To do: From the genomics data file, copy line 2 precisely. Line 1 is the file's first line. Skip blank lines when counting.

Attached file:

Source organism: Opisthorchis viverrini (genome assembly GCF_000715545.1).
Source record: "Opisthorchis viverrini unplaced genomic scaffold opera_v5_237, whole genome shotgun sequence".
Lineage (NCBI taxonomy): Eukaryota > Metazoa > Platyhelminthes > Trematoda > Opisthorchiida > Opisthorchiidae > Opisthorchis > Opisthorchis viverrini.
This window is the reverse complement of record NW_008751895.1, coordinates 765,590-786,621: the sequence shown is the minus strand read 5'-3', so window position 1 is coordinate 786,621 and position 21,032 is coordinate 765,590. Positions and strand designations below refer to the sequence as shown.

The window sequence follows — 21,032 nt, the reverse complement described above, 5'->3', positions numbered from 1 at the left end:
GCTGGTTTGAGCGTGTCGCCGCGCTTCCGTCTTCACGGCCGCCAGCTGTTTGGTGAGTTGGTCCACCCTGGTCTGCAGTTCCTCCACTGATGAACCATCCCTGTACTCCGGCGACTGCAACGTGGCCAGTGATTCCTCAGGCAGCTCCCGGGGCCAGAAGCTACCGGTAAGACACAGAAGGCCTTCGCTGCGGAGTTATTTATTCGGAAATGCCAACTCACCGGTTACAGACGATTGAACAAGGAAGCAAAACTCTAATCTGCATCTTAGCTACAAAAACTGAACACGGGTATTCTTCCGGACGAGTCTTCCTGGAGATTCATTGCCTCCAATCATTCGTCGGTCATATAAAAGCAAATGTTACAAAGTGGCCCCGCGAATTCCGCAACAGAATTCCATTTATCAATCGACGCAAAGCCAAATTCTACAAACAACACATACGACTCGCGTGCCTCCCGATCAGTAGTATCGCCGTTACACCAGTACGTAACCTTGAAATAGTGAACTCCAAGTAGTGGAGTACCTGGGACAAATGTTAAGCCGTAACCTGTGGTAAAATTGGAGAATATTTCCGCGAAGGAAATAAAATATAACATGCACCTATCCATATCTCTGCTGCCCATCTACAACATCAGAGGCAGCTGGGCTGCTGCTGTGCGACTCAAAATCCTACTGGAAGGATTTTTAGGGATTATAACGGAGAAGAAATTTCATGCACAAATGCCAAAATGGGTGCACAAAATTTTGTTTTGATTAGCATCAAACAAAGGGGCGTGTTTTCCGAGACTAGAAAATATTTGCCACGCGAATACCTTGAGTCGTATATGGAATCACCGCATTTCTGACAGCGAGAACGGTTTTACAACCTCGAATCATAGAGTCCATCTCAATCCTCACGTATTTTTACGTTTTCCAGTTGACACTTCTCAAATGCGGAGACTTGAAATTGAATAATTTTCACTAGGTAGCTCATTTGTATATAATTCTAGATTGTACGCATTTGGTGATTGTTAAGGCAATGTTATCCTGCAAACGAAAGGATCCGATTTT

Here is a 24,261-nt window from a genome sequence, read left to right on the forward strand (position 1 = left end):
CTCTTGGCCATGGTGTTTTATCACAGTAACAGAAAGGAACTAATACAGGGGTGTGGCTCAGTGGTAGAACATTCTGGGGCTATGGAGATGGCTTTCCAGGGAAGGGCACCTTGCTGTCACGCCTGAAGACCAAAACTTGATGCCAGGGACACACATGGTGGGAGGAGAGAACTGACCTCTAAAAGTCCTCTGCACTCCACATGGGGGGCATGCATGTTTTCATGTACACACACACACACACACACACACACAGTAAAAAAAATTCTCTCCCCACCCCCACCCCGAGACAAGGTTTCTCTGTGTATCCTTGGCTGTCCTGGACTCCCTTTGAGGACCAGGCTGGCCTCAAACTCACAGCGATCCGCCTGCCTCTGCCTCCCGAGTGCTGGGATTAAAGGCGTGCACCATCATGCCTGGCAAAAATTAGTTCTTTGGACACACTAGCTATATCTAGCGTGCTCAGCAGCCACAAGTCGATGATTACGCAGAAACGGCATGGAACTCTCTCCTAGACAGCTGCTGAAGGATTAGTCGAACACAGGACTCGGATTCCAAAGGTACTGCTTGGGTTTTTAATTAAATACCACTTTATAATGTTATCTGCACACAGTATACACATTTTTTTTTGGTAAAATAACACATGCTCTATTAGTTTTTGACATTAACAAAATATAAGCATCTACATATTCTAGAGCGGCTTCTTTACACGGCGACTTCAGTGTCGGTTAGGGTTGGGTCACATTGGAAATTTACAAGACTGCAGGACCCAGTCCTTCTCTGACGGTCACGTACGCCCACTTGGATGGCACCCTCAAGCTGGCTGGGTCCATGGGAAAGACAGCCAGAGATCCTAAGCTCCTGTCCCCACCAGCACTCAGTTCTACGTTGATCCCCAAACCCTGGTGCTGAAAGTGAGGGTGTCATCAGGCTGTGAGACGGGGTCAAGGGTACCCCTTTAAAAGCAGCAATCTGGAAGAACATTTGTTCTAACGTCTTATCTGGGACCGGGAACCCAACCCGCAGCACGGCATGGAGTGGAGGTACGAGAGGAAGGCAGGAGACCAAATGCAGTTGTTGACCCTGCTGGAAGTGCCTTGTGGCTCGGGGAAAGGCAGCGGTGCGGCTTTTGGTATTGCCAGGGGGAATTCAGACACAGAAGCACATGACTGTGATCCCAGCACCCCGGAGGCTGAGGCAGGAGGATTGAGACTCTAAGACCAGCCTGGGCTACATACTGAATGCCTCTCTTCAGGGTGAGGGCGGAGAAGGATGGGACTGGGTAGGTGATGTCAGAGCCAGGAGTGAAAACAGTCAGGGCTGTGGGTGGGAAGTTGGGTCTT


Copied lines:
Source record: "Opisthorchis viverrini unplaced genomic scaffold opera_v5_237, whole genome shotgun sequence".